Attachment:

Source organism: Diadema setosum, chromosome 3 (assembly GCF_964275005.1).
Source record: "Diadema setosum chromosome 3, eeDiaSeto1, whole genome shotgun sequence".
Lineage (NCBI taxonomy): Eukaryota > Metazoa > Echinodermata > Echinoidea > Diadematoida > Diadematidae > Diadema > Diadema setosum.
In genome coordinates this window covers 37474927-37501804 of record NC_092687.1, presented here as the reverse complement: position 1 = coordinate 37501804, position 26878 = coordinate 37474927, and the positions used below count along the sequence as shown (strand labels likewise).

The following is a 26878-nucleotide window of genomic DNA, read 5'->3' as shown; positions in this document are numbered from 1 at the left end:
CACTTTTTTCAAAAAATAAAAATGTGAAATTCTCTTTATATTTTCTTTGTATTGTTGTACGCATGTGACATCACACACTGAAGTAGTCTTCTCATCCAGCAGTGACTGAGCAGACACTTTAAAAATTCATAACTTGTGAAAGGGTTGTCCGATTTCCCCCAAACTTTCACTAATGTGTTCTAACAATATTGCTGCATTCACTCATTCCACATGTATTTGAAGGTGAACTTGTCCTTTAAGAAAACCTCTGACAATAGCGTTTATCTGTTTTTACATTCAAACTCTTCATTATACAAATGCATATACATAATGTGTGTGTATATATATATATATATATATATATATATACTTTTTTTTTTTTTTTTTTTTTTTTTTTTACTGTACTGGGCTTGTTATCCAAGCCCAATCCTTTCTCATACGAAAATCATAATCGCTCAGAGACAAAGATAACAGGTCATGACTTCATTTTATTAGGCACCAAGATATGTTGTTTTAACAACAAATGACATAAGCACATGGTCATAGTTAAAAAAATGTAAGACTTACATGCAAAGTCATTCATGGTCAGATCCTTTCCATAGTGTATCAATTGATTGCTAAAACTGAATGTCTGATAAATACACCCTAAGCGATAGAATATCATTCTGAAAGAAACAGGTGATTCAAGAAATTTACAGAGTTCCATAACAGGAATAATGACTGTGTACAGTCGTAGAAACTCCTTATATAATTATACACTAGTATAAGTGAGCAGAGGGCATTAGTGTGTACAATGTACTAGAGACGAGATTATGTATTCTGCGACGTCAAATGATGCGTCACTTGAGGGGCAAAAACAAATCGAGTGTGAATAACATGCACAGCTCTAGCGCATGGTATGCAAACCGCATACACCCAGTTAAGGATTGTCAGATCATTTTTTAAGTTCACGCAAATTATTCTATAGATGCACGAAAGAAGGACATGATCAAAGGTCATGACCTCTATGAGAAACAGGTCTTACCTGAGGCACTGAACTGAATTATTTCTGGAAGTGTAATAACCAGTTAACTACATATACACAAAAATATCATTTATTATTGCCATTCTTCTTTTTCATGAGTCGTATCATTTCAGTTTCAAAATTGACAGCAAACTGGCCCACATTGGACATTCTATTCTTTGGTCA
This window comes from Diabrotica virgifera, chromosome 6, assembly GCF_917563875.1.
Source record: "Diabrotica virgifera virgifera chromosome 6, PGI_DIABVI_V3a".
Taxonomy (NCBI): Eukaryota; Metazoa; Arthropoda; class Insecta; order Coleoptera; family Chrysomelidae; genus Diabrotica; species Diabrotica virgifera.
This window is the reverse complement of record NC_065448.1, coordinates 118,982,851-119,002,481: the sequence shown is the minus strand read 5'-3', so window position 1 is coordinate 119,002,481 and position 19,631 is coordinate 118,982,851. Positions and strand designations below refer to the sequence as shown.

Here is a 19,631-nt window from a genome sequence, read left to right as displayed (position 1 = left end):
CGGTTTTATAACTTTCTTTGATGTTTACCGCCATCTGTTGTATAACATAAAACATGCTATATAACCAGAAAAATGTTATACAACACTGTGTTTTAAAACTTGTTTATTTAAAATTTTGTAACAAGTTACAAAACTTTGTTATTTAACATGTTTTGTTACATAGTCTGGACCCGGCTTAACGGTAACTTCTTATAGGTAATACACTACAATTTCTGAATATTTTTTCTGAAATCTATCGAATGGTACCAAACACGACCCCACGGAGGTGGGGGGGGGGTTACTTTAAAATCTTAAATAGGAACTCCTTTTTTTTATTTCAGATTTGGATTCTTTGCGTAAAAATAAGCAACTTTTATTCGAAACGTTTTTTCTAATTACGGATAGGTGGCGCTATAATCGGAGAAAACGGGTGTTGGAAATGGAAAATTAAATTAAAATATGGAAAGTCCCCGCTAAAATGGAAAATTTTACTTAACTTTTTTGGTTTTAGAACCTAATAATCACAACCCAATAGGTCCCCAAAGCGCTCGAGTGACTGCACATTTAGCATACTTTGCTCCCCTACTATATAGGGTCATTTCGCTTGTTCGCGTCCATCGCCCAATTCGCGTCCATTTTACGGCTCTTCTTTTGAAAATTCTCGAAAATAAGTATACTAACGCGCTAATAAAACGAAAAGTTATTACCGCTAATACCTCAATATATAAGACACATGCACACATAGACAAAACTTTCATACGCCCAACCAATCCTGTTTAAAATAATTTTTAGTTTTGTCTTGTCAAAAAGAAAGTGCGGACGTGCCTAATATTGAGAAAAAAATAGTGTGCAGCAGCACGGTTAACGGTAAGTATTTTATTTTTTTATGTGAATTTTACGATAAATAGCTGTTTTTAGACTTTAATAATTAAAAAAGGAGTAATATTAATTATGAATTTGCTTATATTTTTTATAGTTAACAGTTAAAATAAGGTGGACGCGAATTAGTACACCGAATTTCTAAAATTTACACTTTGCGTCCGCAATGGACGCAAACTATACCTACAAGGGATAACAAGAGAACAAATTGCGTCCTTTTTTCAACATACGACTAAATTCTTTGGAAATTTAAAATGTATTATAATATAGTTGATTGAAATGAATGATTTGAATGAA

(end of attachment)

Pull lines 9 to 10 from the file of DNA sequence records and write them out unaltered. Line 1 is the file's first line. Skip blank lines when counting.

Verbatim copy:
Taxonomy (NCBI): Eukaryota; Metazoa; Arthropoda; class Insecta; order Coleoptera; family Chrysomelidae; genus Diabrotica; species Diabrotica virgifera.
This window is the reverse complement of record NC_065448.1, coordinates 118,982,851-119,002,481: the sequence shown is the minus strand read 5'-3', so window position 1 is coordinate 119,002,481 and position 19,631 is coordinate 118,982,851. Positions and strand designations below refer to the sequence as shown.